On September 11, 1966, the Stones were among the guests for Sullivan’s season-opening show. Heedless of their superstar status, Ed ruled them with an iron hand, demanding that the members wash their hair before going on. But they were rebellious rock stars, too, and so they refused Ed’s edict to stay in the theater between the dress rehearsal and the live show. They ended up having to escape from a mob of fans in the street before performing “Paint It Black, “Have You Seen Your Mother Baby,” and “Lady Jane.” Sullivan told the audience, “You’re screaming much better this year.”

So: after four appearances on The Ed Sullivan Show, and with a firm understanding of both the show’s value to them and the quirks of its host, you might think the Stones would cruise through later appearances without a hitch. But their January 15, 1967, appearance was the most rebellious of all. On that night, Sullivan did not want the Stones to sing the title line of their hit, “let’s spend the night together.” He told them to sing “let’s spend some time together” instead. Jagger agreed, but was annoyed when the show’s talent coordinators kept reminding him about it during the dress rehearsal. On the air that night, he did as he was told, but he exaggerated the line and rolled his eyes as he sang it.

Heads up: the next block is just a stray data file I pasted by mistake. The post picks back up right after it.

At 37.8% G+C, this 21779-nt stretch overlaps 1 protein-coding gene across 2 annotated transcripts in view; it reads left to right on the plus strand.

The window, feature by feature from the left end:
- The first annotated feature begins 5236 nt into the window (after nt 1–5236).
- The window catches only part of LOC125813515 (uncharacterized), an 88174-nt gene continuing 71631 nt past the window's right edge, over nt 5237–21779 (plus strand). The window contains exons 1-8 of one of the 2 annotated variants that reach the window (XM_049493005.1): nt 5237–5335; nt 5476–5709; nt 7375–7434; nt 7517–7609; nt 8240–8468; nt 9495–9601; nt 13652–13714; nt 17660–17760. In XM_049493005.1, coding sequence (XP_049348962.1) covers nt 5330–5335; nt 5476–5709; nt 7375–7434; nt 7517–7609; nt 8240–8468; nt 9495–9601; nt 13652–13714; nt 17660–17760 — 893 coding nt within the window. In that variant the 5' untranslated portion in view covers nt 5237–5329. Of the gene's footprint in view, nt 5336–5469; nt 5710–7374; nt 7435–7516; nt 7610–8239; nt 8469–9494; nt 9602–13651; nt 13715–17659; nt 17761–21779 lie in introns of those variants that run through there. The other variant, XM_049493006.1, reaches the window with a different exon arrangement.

(It’s often said that Mick agreed to sing the altered lyric, but then sang the original lyric on the air. Not true. That was Jim Morrison on “Light My Fire,” eight months later.)

It would be nearly three years before the Stones appeared on The Ed Sullivan Show for a final time. On that occasion, Ed went to them, flying to California where the band taped performances of “Gimme Shelter,” “Love in Vain,” and “Honky Tonk Women.” On November 23, 1969, Mick “laid a divorcee in New York City” without incident, Keef looked spectral, the audience screamed, Ed promised to visit the band backstage later in the week, and the Sixties were nearly over.

(Put together from a series of posts in my archives.)

This Is Us

(This post, edited a bit, is from five years ago today, when The Mrs. and I celebrated our 25th wedding anniversary. You can do the math.)

[Before our 25th anniversary] we went through a lot of pictures so we could put together a montage of the last 25 years, which have whizzed by us in an eyelash. . . .

I had a lot more hair. A lot. Staggering amounts of hair, on my head and on my face. I am positively bearlike in more than a few of the photos. I think I was fatter early on than I would be later in the 80s and 90s, although it might have been that I was less careful to hide it. A few of those pictures show The Mrs. with the waist-length hair she had when I first met her. Others show her during her unfortunate Afro phase, and with the big hair everybody had in the 80s. Some of our fashion choices then are not ones we’d make now—no more matching sweaters, for example—but they’re no more egregious than the choices you were making in those bygone years, I’m sure.